126 research outputs found

    Social relationships and postpartum depression in South Asia: a systematic review

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    Background: Evidence suggests a much higher prevalence of postpartum depression in South Asia than in ‘western’ contexts. Aim: To conduct a rapid systematic review of evidence on the association between social relationships and postpartum depression in South Asia. Methods: Five databases were searched to identify relevant studies. Studies meeting the selection and quality criteria were analysed and integrated in a narrative review. Results: Nine mostly quantitative studies were included in the review. Low support and poor relationships with the husband and parents-in-law were associated with postpartum depression, although associations were weakened in multivariate analyses. The different dimensions of support have not yet been systematically investigated and the likely complex interrelationships between social relationship risk factors are not yet well understood. Conclusions: Findings mirror those from ‘western’ contexts, showing the key role of social relationships in the aetiology of postpartum depression. Yet, they also reinforce the hypothesis that the social and cultural context influences the association. The importance of relationships with the extended family, as well as the husband, in South Asia is highlighted. Further research is recommended to develop an understanding of these relationships to better inform interventions

    Best practice model for community capacity-building: A case study of community-based tourism enterprises in Kenya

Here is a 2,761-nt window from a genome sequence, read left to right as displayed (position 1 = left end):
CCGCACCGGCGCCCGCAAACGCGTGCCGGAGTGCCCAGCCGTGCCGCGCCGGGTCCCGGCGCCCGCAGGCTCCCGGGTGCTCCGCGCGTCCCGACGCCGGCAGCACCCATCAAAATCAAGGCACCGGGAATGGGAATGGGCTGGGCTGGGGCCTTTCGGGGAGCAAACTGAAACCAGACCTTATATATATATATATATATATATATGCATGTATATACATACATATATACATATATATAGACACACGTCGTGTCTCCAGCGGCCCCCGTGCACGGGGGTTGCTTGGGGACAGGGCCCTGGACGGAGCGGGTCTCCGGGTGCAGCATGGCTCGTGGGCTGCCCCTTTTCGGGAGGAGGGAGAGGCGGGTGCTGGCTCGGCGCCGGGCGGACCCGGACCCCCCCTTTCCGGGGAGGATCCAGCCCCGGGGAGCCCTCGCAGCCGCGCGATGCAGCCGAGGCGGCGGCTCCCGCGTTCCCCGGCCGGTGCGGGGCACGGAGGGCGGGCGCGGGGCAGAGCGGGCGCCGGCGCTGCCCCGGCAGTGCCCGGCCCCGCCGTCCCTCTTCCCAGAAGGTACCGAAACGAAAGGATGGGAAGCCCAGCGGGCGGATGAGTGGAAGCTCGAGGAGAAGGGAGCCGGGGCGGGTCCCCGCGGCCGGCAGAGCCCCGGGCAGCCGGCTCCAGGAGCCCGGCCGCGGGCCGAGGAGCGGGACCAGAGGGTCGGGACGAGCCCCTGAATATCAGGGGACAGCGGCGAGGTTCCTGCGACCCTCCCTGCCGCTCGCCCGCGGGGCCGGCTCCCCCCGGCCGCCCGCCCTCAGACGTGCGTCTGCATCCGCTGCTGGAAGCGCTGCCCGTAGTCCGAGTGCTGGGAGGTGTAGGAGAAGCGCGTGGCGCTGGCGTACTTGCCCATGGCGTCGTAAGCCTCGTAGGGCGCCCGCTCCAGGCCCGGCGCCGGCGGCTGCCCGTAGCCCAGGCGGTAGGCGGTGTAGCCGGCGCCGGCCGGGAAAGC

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    As tourism continues to play a major role in the global economy, key international organisations, such as the United Nations World Tourism Organisation and the World Bank, have endorsed it as a tool for poverty alleviation particularly in sub-Saharan Africa. To address this endorsement, local community involvement in tourism development is now urgent. The Local Agenda 21, for instance, advocates for participative and collaborative approaches in which the local communities play a significant role in defining their development priorities. Community-based tourism enterprises (CBTEs), have been touted as a potential route through which local community involvement in tourism can be enhanced and that they significantly contribute to socio-economic development and consequently poverty alleviation. A previous study in Kenya confirms this but reveals that CBTEs face significant capacity challenges, including deficiencies in vision and leadership for tourism product development and marketing, entrepreneurial skills, business management skills and access to credit facilities or the mobilisation of resources. This paper, through a critical review of literature on capacity-building best practice, seeks to develop a best practice model for community capacity-building suitable for Kenyan CBTEs. The paper is developed using a multiple case study of six CBTEs and in-depth semi-structured interviews with CBTE managers and leaders, tourism academics, and representatives of support organizations and the Kenyan government. The respondents’ views are integrated into a unified best practice model using constructive and choice ordering projective techniques. The paper concludes with the identification of essential components for ensuring the effectiveness of community capacity-building – community approach, leadership approach, sustainable approach and an appropriate policy and legislative framework